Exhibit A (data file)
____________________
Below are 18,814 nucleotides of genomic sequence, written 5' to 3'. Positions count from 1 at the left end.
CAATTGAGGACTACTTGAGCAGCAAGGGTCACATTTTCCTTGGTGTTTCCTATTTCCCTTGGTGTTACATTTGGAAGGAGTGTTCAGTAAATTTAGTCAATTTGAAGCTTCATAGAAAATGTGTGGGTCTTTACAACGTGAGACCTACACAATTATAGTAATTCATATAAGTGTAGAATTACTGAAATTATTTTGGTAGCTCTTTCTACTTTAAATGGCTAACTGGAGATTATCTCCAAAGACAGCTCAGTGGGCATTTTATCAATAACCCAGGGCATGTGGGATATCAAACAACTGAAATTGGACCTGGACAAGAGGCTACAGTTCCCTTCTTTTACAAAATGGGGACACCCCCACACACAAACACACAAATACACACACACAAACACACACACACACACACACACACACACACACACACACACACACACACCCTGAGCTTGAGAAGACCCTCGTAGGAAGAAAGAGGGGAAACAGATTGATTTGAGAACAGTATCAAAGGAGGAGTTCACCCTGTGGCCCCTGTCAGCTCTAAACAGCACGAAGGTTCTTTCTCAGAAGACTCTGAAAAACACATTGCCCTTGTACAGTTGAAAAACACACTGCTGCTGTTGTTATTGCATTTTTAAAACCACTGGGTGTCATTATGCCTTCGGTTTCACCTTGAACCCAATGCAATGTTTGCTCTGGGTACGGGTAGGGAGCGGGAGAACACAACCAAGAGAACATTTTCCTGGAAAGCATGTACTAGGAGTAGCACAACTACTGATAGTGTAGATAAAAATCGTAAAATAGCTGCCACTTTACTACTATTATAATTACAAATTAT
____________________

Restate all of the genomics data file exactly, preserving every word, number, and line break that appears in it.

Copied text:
Below are 18,814 nucleotides of genomic sequence, written 5' to 3'. Positions count from 1 at the left end.
CAATTGAGGACTACTTGAGCAGCAAGGGTCACATTTTCCTTGGTGTTTCCTATTTCCCTTGGTGTTACATTTGGAAGGAGTGTTCAGTAAATTTAGTCAATTTGAAGCTTCATAGAAAATGTGTGGGTCTTTACAACGTGAGACCTACACAATTATAGTAATTCATATAAGTGTAGAATTACTGAAATTATTTTGGTAGCTCTTTCTACTTTAAATGGCTAACTGGAGATTATCTCCAAAGACAGCTCAGTGGGCATTTTATCAATAACCCAGGGCATGTGGGATATCAAACAACTGAAATTGGACCTGGACAAGAGGCTACAGTTCCCTTCTTTTACAAAATGGGGACACCCCCACACACAAACACACAAATACACACACACAAACACACACACACACACACACACACACACACACACACACACACACACACCCTGAGCTTGAGAAGACCCTCGTAGGAAGAAAGAGGGGAAACAGATTGATTTGAGAACAGTATCAAAGGAGGAGTTCACCCTGTGGCCCCTGTCAGCTCTAAACAGCACGAAGGTTCTTTCTCAGAAGACTCTGAAAAACACATTGCCCTTGTACAGTTGAAAAACACACTGCTGCTGTTGTTATTGCATTTTTAAAACCACTGGGTGTCATTATGCCTTCGGTTTCACCTTGAACCCAATGCAATGTTTGCTCTGGGTACGGGTAGGGAGCGGGAGAACACAACCAAGAGAACATTTTCCTGGAAAGCATGTACTAGGAGTAGCACAACTACTGATAGTGTAGATAAAAATCGTAAAATAGCTGCCACTTTACTACTATTATAATTACAAATTAT